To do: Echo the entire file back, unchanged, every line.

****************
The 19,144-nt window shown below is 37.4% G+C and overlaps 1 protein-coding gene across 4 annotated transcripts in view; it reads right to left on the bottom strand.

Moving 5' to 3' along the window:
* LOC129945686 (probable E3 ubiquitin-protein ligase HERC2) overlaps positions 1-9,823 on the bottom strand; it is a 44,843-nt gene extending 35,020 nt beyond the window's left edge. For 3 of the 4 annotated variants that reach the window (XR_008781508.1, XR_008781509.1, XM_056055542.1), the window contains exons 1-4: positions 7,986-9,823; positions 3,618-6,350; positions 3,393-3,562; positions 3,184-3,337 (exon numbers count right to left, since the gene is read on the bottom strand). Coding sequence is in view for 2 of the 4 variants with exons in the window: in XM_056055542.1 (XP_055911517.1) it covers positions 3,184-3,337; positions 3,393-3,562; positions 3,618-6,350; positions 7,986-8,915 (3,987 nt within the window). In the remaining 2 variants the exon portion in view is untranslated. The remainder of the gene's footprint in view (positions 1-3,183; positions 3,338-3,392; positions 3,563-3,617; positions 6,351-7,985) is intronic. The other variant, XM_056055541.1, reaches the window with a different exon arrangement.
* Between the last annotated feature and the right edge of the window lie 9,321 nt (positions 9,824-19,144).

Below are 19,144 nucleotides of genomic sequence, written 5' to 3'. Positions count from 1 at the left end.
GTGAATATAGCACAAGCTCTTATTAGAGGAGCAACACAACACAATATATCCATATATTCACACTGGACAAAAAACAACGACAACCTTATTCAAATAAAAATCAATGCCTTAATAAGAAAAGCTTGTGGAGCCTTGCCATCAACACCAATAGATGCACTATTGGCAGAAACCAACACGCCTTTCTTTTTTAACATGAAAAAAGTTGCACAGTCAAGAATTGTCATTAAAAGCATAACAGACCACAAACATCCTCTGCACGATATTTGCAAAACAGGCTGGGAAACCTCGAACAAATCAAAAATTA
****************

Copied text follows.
The 19,144-nt window shown below is 37.4% G+C and overlaps 1 protein-coding gene across 4 annotated transcripts in view; it reads right to left on the bottom strand.

Moving 5' to 3' along the window:
* LOC129945686 (probable E3 ubiquitin-protein ligase HERC2) overlaps positions 1-9,823 on the bottom strand; it is a 44,843-nt gene extending 35,020 nt beyond the window's left edge. For 3 of the 4 annotated variants that reach the window (XR_008781508.1, XR_008781509.1, XM_056055542.1), the window contains exons 1-4: positions 7,986-9,823; positions 3,618-6,350; positions 3,393-3,562; positions 3,184-3,337 (exon numbers count right to left, since the gene is read on the bottom strand). Coding sequence is in view for 2 of the 4 variants with exons in the window: in XM_056055542.1 (XP_055911517.1) it covers positions 3,184-3,337; positions 3,393-3,562; positions 3,618-6,350; positions 7,986-8,915 (3,987 nt within the window). In the remaining 2 variants the exon portion in view is untranslated. The remainder of the gene's footprint in view (positions 1-3,183; positions 3,338-3,392; positions 3,563-3,617; positions 6,351-7,985) is intronic. The other variant, XM_056055541.1, reaches the window with a different exon arrangement.
* Between the last annotated feature and the right edge of the window lie 9,321 nt (positions 9,824-19,144).

Below are 19,144 nucleotides of genomic sequence, written 5' to 3'. Positions count from 1 at the left end.
GTGAATATAGCACAAGCTCTTATTAGAGGAGCAACACAACACAATATATCCATATATTCACACTGGACAAAAAACAACGACAACCTTATTCAAATAAAAATCAATGCCTTAATAAGAAAAGCTTGTGGAGCCTTGCCATCAACACCAATAGATGCACTATTGGCAGAAACCAACACGCCTTTCTTTTTTAACATGAAAAAAGTTGCACAGTCAAGAATTGTCATTAAAAGCATAACAGACCACAAACATCCTCTGCACGATATTTGCAAAACAGGCTGGGAAACCTCGAACAAATCAAAAATTA